Appointments are for the term set out in this advert, with the possibility of re-appointment for a further term, at the discretion of Ministers.  Any re-appointment is subject to satisfactory annual appraisals of performance during the first term in the post. There is no automatic presumption of reappointment; each case should be considered on its own merits, taking into account a number of factors including, but not restricted to, the diversity of the current board and its balance of skills and experience. In most cases, the total time served in post will not exceed more than two terms or serve in any one post for more than ten years

Remuneration, allowances and abatement

Remuneration for this role is treated as employment income and will be subject to tax and National Insurance contributions, both of which will be deducted at source under PAYE before you are paid. 
You can claim reimbursement for reasonable travel and subsistence costs which are properly and necessarily incurred on official business, in line with the travel and subsistence policy and rates for the organisation to which you are applying. However these payments are taxable as earnings and will be subject to tax and national insurance, both of which will be deducted at source under PAYE before you are paid.  

Pension and redundancy

This is an office holder appointment and does not attract any benefits under any Civil Service Pension Scheme. You will not be eligible for redundancy pay as you are not an employee. No other arrangements have been made for compensation upon the end of your term of appointment because an office holder who is appointed for a limited duration would have no expectation of serving beyond that period.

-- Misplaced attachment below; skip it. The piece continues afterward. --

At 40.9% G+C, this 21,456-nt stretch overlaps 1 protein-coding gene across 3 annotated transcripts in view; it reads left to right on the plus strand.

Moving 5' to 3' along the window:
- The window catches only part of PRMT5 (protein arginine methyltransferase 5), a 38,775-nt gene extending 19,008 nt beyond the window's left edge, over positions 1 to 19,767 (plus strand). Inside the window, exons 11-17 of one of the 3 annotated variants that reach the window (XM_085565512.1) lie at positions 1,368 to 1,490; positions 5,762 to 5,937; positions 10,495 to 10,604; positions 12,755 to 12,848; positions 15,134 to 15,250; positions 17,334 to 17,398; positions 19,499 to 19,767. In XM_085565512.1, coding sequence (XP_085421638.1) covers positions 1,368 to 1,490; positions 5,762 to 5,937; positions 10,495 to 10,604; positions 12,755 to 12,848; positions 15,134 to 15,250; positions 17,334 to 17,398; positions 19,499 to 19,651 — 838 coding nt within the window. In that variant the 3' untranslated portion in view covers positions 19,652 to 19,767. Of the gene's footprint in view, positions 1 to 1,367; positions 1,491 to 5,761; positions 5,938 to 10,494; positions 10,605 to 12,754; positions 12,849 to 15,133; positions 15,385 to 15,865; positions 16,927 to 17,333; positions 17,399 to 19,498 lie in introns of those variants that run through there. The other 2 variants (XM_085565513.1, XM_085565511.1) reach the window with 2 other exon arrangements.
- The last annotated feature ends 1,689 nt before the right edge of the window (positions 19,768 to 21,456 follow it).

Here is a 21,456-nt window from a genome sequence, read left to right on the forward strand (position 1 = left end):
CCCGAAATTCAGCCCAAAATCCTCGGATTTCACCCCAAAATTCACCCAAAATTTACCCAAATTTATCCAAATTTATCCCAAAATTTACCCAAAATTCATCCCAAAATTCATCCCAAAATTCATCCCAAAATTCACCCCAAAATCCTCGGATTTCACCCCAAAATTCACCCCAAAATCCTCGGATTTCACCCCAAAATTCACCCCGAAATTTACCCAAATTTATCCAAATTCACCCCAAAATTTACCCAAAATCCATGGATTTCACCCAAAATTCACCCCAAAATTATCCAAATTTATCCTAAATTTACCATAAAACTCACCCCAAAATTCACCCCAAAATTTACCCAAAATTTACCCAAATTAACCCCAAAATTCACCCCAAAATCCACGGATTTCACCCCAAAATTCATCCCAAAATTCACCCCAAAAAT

Application feedback

We will notify you of the status of your application. We regret that we are only able to offer detailed feedback to candidates who have been unsuccessful at the interview stage.

How to complain

We aim to process all applications as quickly as possible and to treat all applicants with courtesy.
Please contact the public appointments team in the first instance if you would like to make a complaint regarding your application at PublicAppointmentsTeam@justice.gov.uk  They will acknowledge your complaint upon receipt and respond within 15 working days.

Data protection

The Cabinet Office will use your data in line with our privacy policy.
Your personal Information
In accordance with the Public Appointments Order in Council 2019(4)(5), we will process your application in accordance with the UK General Data Protection Regulation (UK GDPR), the Data Protection Act 2018 and the Ministry of Justice’s Information Charter, which can be found at https://www.gov.uk/government/organisations/ministry-of-justice/about/personal-information-charter.
We will hold your data securely and access will be restricted to those dealing with your application or involved in the recruitment process. We will share your data with the Commissioner for Public Appointments and other relevant government departments, including the Cabinet Office, as part of a complaint investigation or review of the recruitment process. Cabinet Office will handle data in accordance with their Privacy Notice https://publicappointments.cabinetoffice.gov.uk/privacy-notice.   Your data may also be disclosed as required by law or in connection with legal proceedings.
We will store your data for up to two years and processed for the purpose of the recruitment process, diversity monitoring and, if successful, your personal record. If appointed, your data will be stored for the duration of your tenure and may be shared with the organisation to which you are appointed, unless you specifically request us not to.
Should you wish your data to be removed from our records, please contact publicappointmentsteam@Justice.gov.uk.

Contact details

simon.parsons1@judicialconduct.gov.uk